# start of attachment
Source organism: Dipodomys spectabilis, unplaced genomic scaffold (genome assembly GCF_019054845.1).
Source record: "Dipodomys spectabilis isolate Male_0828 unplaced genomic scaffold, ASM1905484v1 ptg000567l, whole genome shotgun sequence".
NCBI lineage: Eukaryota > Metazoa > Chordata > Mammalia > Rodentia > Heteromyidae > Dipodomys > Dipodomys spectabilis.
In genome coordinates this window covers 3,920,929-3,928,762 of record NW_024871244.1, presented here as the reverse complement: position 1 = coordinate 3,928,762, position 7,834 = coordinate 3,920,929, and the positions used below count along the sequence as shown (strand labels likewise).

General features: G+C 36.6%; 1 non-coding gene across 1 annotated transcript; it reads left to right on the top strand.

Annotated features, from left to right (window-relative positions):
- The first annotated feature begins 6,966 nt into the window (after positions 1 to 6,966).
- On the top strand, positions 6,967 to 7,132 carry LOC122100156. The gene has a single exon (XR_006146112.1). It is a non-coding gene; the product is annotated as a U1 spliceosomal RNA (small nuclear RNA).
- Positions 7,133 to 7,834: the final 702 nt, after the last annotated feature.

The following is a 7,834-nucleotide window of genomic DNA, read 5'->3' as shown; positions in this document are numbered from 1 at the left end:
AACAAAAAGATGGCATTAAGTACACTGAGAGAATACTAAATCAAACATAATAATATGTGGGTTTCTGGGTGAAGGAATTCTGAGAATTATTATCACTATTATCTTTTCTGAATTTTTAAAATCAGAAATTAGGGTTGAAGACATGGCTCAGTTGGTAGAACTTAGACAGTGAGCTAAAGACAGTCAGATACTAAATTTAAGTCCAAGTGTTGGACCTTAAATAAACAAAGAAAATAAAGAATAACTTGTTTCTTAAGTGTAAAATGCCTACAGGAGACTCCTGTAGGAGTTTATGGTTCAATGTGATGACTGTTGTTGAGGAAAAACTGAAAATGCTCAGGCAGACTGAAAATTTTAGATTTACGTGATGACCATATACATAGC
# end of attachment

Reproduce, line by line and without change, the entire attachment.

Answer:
Source organism: Dipodomys spectabilis, unplaced genomic scaffold (genome assembly GCF_019054845.1).
Source record: "Dipodomys spectabilis isolate Male_0828 unplaced genomic scaffold, ASM1905484v1 ptg000567l, whole genome shotgun sequence".
NCBI lineage: Eukaryota > Metazoa > Chordata > Mammalia > Rodentia > Heteromyidae > Dipodomys > Dipodomys spectabilis.
In genome coordinates this window covers 3,920,929-3,928,762 of record NW_024871244.1, presented here as the reverse complement: position 1 = coordinate 3,928,762, position 7,834 = coordinate 3,920,929, and the positions used below count along the sequence as shown (strand labels likewise).

General features: G+C 36.6%; 1 non-coding gene across 1 annotated transcript; it reads left to right on the top strand.

Annotated features, from left to right (window-relative positions):
- The first annotated feature begins 6,966 nt into the window (after positions 1 to 6,966).
- On the top strand, positions 6,967 to 7,132 carry LOC122100156. The gene has a single exon (XR_006146112.1). It is a non-coding gene; the product is annotated as a U1 spliceosomal RNA (small nuclear RNA).
- Positions 7,133 to 7,834: the final 702 nt, after the last annotated feature.

The following is a 7,834-nucleotide window of genomic DNA, read 5'->3' as shown; positions in this document are numbered from 1 at the left end:
AACAAAAAGATGGCATTAAGTACACTGAGAGAATACTAAATCAAACATAATAATATGTGGGTTTCTGGGTGAAGGAATTCTGAGAATTATTATCACTATTATCTTTTCTGAATTTTTAAAATCAGAAATTAGGGTTGAAGACATGGCTCAGTTGGTAGAACTTAGACAGTGAGCTAAAGACAGTCAGATACTAAATTTAAGTCCAAGTGTTGGACCTTAAATAAACAAAGAAAATAAAGAATAACTTGTTTCTTAAGTGTAAAATGCCTACAGGAGACTCCTGTAGGAGTTTATGGTTCAATGTGATGACTGTTGTTGAGGAAAAACTGAAAATGCTCAGGCAGACTGAAAATTTTAGATTTACGTGATGACCATATACATAGC